(Adds quote from deputy health minister)
* Scientists worry the trials may be too late
* Doctors, minister due to be vaccinated Tuesday
* Trials set to involve 27,000 volunteers
By James Harding Giahyue
MONROVIA, Feb 2 Liberia began a trial of
experimental Ebola vaccines on Monday, involving thousands of
volunteers as part of an effort to slow the spread of the deadly
haemorrhagic fever and prevent future outbreaks.
The epidemic has killed more than 8,900 people in West
Africa since it began more than a year ago, overwhelming weak
healthcare systems in Guinea, Liberia and Sierra Leone. Its
spread now appears to be slowing, especially in Liberia which
has reported just 15 new cases in the past 21 days.
The trial to test two vaccines from GlaxoSmithKline
and New Link/Merck began at the government-run
Redemption Hospital in Monrovia, a cluster of cement blocks in
the teeming New Kru Town neighbourhood that was one of the first
parts of the capital to be struck by the disease.
"I do not want for Ebola to affect my family and so I have
come to volunteer," said Zolu McGill, among the first batch of
four volunteers seen at the hospital by a Reuters reporter.
Several doctors and the country's information minister Lewis
Brown plan to be vaccinated on Tuesday.
But Liberia's Deputy Health Minister Tolbert Nyenswah said
he did not expect the vaccines to make a difference in the
current outbreak. "What will end this outbreak are the measures
that we are taking now - the Ebola treatment units, the contact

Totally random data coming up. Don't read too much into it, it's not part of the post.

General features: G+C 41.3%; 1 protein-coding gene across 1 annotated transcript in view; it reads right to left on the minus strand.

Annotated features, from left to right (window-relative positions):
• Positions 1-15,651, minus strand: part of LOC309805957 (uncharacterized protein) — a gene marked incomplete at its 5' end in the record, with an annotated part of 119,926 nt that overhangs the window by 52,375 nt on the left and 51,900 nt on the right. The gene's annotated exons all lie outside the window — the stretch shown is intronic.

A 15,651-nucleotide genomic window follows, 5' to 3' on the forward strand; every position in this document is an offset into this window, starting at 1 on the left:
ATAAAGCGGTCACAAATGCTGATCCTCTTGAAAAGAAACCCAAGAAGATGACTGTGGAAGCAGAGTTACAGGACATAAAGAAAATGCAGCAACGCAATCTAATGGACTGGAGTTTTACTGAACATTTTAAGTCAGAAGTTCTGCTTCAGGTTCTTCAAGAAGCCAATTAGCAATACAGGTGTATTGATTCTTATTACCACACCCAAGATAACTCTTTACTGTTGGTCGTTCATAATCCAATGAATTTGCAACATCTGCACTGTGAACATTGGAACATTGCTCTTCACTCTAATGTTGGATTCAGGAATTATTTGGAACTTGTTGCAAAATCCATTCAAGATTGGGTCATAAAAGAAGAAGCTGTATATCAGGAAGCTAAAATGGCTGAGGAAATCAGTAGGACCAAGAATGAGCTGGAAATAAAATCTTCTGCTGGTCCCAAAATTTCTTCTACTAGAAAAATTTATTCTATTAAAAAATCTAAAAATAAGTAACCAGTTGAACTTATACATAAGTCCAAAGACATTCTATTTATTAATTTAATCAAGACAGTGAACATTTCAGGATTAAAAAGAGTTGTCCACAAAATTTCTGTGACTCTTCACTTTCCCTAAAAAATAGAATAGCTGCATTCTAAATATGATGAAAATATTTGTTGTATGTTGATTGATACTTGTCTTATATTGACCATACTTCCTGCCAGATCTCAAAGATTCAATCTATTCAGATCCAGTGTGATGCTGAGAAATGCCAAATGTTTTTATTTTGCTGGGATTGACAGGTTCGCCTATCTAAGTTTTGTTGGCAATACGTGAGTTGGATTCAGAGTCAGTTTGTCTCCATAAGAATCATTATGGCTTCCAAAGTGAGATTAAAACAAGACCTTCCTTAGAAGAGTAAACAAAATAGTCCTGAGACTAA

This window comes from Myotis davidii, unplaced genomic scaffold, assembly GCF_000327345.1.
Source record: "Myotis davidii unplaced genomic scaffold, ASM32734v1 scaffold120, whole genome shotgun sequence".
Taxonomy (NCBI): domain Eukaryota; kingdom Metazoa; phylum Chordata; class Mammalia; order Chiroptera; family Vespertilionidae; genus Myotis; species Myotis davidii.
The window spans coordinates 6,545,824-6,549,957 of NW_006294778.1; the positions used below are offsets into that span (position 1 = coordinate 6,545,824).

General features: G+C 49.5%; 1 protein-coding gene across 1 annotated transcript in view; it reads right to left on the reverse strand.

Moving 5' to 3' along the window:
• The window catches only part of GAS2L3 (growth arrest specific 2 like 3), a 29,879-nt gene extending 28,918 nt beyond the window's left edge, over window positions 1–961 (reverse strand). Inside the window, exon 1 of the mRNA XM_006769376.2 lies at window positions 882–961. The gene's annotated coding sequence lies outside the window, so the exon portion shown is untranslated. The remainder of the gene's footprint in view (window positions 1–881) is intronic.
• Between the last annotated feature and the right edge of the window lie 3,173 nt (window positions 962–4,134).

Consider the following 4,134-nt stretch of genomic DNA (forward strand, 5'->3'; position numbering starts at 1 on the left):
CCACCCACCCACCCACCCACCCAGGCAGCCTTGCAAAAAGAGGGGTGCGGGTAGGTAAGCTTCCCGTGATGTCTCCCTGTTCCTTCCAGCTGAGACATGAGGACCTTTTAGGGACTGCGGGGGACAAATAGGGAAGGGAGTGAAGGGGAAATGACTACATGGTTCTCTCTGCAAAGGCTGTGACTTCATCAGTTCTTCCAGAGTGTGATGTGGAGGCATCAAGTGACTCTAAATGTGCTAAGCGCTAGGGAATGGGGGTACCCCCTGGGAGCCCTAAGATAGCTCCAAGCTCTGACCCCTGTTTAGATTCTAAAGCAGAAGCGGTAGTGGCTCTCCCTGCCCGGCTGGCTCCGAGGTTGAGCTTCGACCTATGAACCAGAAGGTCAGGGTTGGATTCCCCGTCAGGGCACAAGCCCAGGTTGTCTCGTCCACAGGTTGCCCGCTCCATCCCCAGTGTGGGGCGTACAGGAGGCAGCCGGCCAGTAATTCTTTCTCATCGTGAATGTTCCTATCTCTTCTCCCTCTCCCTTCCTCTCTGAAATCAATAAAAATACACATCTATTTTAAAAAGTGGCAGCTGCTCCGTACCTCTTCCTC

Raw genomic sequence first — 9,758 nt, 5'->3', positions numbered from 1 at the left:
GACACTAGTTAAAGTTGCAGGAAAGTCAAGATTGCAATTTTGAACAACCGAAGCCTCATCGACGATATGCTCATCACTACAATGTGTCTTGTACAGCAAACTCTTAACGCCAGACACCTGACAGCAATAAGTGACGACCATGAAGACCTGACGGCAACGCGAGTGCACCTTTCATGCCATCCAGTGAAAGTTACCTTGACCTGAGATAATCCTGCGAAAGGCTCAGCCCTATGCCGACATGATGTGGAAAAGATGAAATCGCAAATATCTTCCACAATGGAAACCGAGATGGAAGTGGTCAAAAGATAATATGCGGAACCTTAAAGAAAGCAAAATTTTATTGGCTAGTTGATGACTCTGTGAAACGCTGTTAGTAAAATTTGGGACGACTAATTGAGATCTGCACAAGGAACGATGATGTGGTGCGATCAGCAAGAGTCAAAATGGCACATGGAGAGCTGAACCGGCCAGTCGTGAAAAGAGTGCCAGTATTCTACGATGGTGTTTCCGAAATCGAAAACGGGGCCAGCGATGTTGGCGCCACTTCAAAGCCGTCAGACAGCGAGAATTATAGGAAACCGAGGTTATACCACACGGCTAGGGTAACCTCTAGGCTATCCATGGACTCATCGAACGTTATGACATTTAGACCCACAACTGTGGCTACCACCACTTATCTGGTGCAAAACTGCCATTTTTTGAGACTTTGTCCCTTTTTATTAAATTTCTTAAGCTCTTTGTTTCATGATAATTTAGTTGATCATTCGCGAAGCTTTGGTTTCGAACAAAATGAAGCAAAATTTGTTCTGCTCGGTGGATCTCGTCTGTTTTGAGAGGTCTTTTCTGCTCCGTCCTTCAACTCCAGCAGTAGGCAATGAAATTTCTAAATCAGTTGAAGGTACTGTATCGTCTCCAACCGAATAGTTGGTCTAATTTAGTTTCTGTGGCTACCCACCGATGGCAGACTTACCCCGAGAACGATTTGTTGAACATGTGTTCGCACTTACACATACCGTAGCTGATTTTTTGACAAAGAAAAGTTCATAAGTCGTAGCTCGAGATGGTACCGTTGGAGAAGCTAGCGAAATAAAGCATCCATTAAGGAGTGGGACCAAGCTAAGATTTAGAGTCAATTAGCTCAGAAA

tracing, the engagement in the community and social
mobilisation. That is what is getting us to zero."
Scientists say the study, a final stage trial which hopes to
involve 27,000 volunteers at the heart of the epidemic after
earlier safety trials in the UK, United States and other African
countries, could be a turning point in the fight against the
deadly virus, which has no known cure.
But given relatively few new cases in the dwindling
outbreak, researchers are concerned the trial in Liberia, plus
another planned in Sierra Leone, may not have the statistical
power needed to show whether the shots work.
Volunteers will receive a small compensation package. Each
of the vaccines contains a small harmless portion of the Ebola
virus and may cause side effects in some people such as pain,
redness, fever, headaches, mouth sores, tiredness, muscle, joint
pain and loss of appetite.
The Partnership for Research on Ebola Vaccines (Prevail)
says healthy volunteers above 18 years old who have no previous
history of the virus will be selected.
HOPES OF DEFEATING EBOLA
Vice President Joseph Boakai said in a speech on Sunday
attended by dignitaries that he hoped the successful development
of drugs would prevent any other country from suffering the
devastation experienced by Liberia.
"It's our conviction that from this worthy exercise
humankind will prevail over the deadly killer of man," he said.
The slowdown in the epidemic is already hampering drug
development. Chimerix Inc said on Friday it was
stopping participation in clinical studies in Liberia of a drug,
brincidofovir, to treat people who already have Ebola, citing
the slump in new cases.
With that in mind, and looking ahead to future potential
outbreaks, scientists are thinking about how to develop and test
second-generation Ebola vaccines, which could be used to prevent
more strains of the disease than the current fast-tracked
Some scientists and aid workers are calling for trials to
begin promptly in neighbouring Sierra Leone where transmission
hotspots exist around the capital Freetown.
The U.S. ambassador to Liberia, Deborah Malac, said that
cooperation on the vaccines represented an opportunity for
greater cooperation between the two countries on clinical
research and developing the Liberian health system.
"It's fantastic that large-scale trials of the first
candidate Ebola vaccine are getting underway in Liberia, a
country that has suffered enormously at the hands of this
disease," said Jeremy Farrar, Director of the Wellcome Trust,
which is funding a trial of the GSK vaccine in Britain and Mali.
(Additional reporting by Kate Kelland in London; Writing by
Emma Farge; Editing by Daniel Flynn and Sophie Walker)